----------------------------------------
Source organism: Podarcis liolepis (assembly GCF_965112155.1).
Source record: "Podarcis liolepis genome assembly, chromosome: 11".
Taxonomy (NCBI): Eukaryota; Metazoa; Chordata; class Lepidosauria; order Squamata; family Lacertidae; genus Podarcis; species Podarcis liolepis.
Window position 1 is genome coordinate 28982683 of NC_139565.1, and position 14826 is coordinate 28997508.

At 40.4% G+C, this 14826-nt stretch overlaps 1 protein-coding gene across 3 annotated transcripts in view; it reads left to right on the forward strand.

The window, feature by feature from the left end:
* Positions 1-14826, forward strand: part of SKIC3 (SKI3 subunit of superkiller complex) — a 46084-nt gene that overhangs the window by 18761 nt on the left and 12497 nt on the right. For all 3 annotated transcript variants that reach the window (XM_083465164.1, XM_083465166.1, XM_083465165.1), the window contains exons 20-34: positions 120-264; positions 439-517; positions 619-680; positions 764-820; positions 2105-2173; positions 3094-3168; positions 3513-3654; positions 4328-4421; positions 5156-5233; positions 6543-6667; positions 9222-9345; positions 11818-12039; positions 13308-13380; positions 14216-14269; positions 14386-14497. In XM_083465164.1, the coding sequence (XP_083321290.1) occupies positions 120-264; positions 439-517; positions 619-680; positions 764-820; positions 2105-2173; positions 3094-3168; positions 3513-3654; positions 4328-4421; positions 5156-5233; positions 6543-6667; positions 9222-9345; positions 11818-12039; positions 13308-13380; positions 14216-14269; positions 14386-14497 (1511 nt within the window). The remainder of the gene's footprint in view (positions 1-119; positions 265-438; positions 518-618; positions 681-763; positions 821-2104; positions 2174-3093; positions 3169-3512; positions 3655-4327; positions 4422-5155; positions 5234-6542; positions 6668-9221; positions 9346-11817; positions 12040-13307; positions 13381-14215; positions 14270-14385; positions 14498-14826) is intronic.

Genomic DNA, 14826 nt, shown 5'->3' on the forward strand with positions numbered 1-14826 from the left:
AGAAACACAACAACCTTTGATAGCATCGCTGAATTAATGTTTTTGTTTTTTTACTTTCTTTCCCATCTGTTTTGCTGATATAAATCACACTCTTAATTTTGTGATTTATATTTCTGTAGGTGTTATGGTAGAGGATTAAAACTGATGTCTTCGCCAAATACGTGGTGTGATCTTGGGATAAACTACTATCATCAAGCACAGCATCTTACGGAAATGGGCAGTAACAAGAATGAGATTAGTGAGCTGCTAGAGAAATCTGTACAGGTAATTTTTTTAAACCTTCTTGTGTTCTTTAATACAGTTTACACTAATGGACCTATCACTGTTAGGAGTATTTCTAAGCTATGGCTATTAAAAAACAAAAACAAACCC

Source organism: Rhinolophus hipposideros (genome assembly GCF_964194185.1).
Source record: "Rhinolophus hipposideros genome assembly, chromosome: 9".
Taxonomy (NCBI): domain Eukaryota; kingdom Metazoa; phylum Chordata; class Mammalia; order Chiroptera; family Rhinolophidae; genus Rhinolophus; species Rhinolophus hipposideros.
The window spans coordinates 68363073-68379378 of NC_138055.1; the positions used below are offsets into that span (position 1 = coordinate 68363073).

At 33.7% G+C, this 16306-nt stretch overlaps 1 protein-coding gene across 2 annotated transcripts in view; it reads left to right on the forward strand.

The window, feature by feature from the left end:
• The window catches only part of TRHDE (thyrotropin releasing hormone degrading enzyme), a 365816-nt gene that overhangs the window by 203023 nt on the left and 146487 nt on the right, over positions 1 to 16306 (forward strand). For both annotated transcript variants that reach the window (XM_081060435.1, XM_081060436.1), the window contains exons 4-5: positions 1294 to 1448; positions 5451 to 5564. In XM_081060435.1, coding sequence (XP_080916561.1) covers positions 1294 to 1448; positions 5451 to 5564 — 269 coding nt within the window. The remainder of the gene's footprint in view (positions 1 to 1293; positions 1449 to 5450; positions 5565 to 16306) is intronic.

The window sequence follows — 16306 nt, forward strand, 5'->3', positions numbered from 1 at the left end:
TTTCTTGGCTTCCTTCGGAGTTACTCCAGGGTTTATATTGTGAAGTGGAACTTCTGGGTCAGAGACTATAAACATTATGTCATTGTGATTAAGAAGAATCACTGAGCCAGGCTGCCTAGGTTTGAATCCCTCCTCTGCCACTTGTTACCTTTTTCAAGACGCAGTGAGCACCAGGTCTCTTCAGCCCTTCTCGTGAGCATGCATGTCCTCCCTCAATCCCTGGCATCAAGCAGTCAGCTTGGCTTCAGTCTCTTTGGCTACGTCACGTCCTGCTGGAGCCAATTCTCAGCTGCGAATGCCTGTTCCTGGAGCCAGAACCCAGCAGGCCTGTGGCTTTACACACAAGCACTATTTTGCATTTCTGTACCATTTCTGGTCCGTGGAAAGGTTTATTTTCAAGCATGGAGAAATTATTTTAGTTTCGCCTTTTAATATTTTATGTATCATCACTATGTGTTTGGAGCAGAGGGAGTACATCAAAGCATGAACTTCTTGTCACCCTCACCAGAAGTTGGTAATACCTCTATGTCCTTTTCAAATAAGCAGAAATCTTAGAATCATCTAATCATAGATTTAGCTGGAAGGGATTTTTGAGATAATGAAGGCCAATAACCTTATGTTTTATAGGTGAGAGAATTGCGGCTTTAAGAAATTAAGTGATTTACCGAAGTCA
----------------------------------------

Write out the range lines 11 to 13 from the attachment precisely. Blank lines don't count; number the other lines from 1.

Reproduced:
Source record: "Rhinolophus hipposideros genome assembly, chromosome: 9".
Taxonomy (NCBI): domain Eukaryota; kingdom Metazoa; phylum Chordata; class Mammalia; order Chiroptera; family Rhinolophidae; genus Rhinolophus; species Rhinolophus hipposideros.
The window spans coordinates 68363073-68379378 of NC_138055.1; the positions used below are offsets into that span (position 1 = coordinate 68363073).